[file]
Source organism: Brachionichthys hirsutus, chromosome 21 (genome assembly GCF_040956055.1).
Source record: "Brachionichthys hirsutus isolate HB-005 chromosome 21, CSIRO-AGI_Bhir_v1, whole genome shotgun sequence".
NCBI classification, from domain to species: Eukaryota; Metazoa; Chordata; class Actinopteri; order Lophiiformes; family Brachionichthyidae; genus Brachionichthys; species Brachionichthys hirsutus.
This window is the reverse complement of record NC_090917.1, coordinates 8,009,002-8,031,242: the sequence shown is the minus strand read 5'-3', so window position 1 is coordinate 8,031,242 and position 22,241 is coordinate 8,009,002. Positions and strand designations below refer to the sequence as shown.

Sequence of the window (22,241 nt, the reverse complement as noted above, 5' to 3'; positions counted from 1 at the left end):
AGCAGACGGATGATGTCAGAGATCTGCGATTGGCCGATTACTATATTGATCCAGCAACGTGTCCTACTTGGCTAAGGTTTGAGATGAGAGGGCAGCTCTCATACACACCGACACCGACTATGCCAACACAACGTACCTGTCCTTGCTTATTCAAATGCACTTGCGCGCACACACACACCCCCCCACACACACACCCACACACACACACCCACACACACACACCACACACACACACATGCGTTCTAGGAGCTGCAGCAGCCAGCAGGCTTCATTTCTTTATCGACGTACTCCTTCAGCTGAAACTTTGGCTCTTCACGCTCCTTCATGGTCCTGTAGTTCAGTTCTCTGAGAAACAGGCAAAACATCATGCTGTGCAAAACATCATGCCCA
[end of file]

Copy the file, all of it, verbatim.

Source organism: Brachionichthys hirsutus, chromosome 21 (genome assembly GCF_040956055.1).
Source record: "Brachionichthys hirsutus isolate HB-005 chromosome 21, CSIRO-AGI_Bhir_v1, whole genome shotgun sequence".
NCBI classification, from domain to species: Eukaryota; Metazoa; Chordata; class Actinopteri; order Lophiiformes; family Brachionichthyidae; genus Brachionichthys; species Brachionichthys hirsutus.
This window is the reverse complement of record NC_090917.1, coordinates 8,009,002-8,031,242: the sequence shown is the minus strand read 5'-3', so window position 1 is coordinate 8,031,242 and position 22,241 is coordinate 8,009,002. Positions and strand designations below refer to the sequence as shown.

Sequence of the window (22,241 nt, the reverse complement as noted above, 5' to 3'; positions counted from 1 at the left end):
AGCAGACGGATGATGTCAGAGATCTGCGATTGGCCGATTACTATATTGATCCAGCAACGTGTCCTACTTGGCTAAGGTTTGAGATGAGAGGGCAGCTCTCATACACACCGACACCGACTATGCCAACACAACGTACCTGTCCTTGCTTATTCAAATGCACTTGCGCGCACACACACACCCCCCCACACACACACCCACACACACACACCCACACACACACACCACACACACACACATGCGTTCTAGGAGCTGCAGCAGCCAGCAGGCTTCATTTCTTTATCGACGTACTCCTTCAGCTGAAACTTTGGCTCTTCACGCTCCTTCATGGTCCTGTAGTTCAGTTCTCTGAGAAACAGGCAAAACATCATGCTGTGCAAAACATCATGCCCA